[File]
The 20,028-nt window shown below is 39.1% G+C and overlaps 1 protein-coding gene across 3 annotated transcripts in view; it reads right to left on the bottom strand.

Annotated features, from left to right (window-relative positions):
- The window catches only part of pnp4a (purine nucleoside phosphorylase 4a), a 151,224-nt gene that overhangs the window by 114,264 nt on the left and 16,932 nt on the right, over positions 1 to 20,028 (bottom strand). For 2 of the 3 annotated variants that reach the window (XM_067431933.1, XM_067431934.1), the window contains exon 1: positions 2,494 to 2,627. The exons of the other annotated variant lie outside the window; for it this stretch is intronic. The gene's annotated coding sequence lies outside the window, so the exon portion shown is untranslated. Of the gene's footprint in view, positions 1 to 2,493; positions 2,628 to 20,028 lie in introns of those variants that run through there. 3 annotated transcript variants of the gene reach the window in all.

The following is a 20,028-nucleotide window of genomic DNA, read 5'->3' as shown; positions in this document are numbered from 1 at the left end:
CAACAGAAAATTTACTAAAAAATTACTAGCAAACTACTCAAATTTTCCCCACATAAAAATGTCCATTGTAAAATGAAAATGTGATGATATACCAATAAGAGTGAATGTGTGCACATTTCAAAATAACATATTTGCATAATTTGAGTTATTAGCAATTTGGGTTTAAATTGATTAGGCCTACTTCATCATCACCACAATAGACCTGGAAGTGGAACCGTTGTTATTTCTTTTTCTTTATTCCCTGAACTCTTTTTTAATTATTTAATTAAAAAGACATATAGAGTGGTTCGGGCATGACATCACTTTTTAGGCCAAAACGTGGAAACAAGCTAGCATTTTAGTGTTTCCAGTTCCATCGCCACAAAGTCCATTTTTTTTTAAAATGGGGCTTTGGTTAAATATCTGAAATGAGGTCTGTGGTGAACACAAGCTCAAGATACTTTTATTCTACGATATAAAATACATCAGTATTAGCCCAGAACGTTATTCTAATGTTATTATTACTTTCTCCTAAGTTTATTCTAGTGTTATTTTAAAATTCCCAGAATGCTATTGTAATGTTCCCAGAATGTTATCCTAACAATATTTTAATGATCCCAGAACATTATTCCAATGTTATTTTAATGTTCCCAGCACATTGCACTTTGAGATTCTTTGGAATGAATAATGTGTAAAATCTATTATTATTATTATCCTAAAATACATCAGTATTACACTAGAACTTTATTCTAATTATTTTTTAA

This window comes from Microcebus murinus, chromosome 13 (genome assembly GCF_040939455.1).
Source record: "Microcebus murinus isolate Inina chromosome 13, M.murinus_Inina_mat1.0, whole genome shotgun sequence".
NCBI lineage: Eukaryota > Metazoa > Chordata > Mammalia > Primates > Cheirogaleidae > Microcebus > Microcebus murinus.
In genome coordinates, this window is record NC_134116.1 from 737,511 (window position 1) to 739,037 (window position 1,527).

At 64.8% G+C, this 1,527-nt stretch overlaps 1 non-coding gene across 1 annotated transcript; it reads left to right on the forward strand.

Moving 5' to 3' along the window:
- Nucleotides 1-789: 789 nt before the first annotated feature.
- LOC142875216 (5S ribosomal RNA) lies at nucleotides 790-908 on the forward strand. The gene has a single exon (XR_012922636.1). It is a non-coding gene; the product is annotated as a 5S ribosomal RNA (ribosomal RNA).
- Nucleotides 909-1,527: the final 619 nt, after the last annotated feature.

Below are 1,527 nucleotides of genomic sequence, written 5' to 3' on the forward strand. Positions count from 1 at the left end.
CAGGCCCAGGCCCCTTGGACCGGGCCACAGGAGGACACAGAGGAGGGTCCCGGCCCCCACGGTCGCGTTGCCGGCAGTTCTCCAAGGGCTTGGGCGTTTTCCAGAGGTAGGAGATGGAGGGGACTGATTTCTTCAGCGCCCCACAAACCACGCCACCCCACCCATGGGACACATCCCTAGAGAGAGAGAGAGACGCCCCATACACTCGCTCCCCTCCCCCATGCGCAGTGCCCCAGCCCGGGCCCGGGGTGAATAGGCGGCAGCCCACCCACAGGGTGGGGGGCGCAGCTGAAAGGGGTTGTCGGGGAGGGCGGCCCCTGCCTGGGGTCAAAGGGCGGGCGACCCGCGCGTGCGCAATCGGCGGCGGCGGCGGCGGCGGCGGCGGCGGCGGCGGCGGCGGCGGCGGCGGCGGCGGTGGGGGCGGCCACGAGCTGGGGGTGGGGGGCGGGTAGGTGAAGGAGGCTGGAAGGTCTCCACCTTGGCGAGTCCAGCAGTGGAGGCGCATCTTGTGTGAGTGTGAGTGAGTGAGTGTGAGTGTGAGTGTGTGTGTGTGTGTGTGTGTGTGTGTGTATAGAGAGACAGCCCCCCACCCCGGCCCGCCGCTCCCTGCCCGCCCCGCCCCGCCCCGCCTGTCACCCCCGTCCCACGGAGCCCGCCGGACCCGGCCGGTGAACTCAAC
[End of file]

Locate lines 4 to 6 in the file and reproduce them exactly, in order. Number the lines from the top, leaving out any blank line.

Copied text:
The following is a 20,028-nucleotide window of genomic DNA, read 5'->3' as shown; positions in this document are numbered from 1 at the left end:
CAACAGAAAATTTACTAAAAAATTACTAGCAAACTACTCAAATTTTCCCCACATAAAAATGTCCATTGTAAAATGAAAATGTGATGATATACCAATAAGAGTGAATGTGTGCACATTTCAAAATAACATATTTGCATAATTTGAGTTATTAGCAATTTGGGTTTAAATTGATTAGGCCTACTTCATCATCACCACAATAGACCTGGAAGTGGAACCGTTGTTATTTCTTTTTCTTTATTCCCTGAACTCTTTTTTAATTATTTAATTAAAAAGACATATAGAGTGGTTCGGGCATGACATCACTTTTTAGGCCAAAACGTGGAAACAAGCTAGCATTTTAGTGTTTCCAGTTCCATCGCCACAAAGTCCATTTTTTTTTAAAATGGGGCTTTGGTTAAATATCTGAAATGAGGTCTGTGGTGAACACAAGCTCAAGATACTTTTATTCTACGATATAAAATACATCAGTATTAGCCCAGAACGTTATTCTAATGTTATTATTACTTTCTCCTAAGTTTATTCTAGTGTTATTTTAAAATTCCCAGAATGCTATTGTAATGTTCCCAGAATGTTATCCTAACAATATTTTAATGATCCCAGAACATTATTCCAATGTTATTTTAATGTTCCCAGCACATTGCACTTTGAGATTCTTTGGAATGAATAATGTGTAAAATCTATTATTATTATTATCCTAAAATACATCAGTATTACACTAGAACTTTATTCTAATTATTTTTTAA

This window comes from Microcebus murinus, chromosome 13 (genome assembly GCF_040939455.1).